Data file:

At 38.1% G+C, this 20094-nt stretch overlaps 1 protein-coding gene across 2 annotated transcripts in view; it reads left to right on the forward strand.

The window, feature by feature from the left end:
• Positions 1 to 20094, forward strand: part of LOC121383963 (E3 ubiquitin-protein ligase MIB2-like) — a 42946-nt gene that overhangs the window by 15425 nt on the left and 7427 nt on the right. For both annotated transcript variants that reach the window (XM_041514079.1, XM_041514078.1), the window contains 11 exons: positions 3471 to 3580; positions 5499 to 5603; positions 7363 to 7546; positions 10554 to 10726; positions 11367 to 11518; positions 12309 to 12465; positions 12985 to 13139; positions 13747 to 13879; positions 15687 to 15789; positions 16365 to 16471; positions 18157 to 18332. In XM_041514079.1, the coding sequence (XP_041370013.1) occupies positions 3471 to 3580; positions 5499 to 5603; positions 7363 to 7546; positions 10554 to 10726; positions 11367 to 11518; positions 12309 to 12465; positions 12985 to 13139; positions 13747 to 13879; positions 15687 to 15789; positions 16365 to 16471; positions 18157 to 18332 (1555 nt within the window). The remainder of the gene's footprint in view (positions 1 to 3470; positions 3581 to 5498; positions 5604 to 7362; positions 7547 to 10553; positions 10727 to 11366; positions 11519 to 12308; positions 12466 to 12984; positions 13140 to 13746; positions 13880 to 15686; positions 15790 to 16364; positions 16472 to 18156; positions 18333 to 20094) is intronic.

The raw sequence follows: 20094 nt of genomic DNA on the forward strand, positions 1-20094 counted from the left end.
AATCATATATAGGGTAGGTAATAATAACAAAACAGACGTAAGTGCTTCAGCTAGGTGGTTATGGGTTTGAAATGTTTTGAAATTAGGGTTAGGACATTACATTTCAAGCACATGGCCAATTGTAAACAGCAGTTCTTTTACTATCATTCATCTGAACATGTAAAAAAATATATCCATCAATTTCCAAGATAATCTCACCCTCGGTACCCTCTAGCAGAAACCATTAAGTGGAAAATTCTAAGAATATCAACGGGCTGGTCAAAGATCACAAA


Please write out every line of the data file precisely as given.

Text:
At 38.1% G+C, this 20094-nt stretch overlaps 1 protein-coding gene across 2 annotated transcripts in view; it reads left to right on the forward strand.

The window, feature by feature from the left end:
• Positions 1 to 20094, forward strand: part of LOC121383963 (E3 ubiquitin-protein ligase MIB2-like) — a 42946-nt gene that overhangs the window by 15425 nt on the left and 7427 nt on the right. For both annotated transcript variants that reach the window (XM_041514079.1, XM_041514078.1), the window contains 11 exons: positions 3471 to 3580; positions 5499 to 5603; positions 7363 to 7546; positions 10554 to 10726; positions 11367 to 11518; positions 12309 to 12465; positions 12985 to 13139; positions 13747 to 13879; positions 15687 to 15789; positions 16365 to 16471; positions 18157 to 18332. In XM_041514079.1, the coding sequence (XP_041370013.1) occupies positions 3471 to 3580; positions 5499 to 5603; positions 7363 to 7546; positions 10554 to 10726; positions 11367 to 11518; positions 12309 to 12465; positions 12985 to 13139; positions 13747 to 13879; positions 15687 to 15789; positions 16365 to 16471; positions 18157 to 18332 (1555 nt within the window). The remainder of the gene's footprint in view (positions 1 to 3470; positions 3581 to 5498; positions 5604 to 7362; positions 7547 to 10553; positions 10727 to 11366; positions 11519 to 12308; positions 12466 to 12984; positions 13140 to 13746; positions 13880 to 15686; positions 15790 to 16364; positions 16472 to 18156; positions 18333 to 20094) is intronic.

The raw sequence follows: 20094 nt of genomic DNA on the forward strand, positions 1-20094 counted from the left end.
AATCATATATAGGGTAGGTAATAATAACAAAACAGACGTAAGTGCTTCAGCTAGGTGGTTATGGGTTTGAAATGTTTTGAAATTAGGGTTAGGACATTACATTTCAAGCACATGGCCAATTGTAAACAGCAGTTCTTTTACTATCATTCATCTGAACATGTAAAAAAATATATCCATCAATTTCCAAGATAATCTCACCCTCGGTACCCTCTAGCAGAAACCATTAAGTGGAAAATTCTAAGAATATCAACGGGCTGGTCAAAGATCACAAA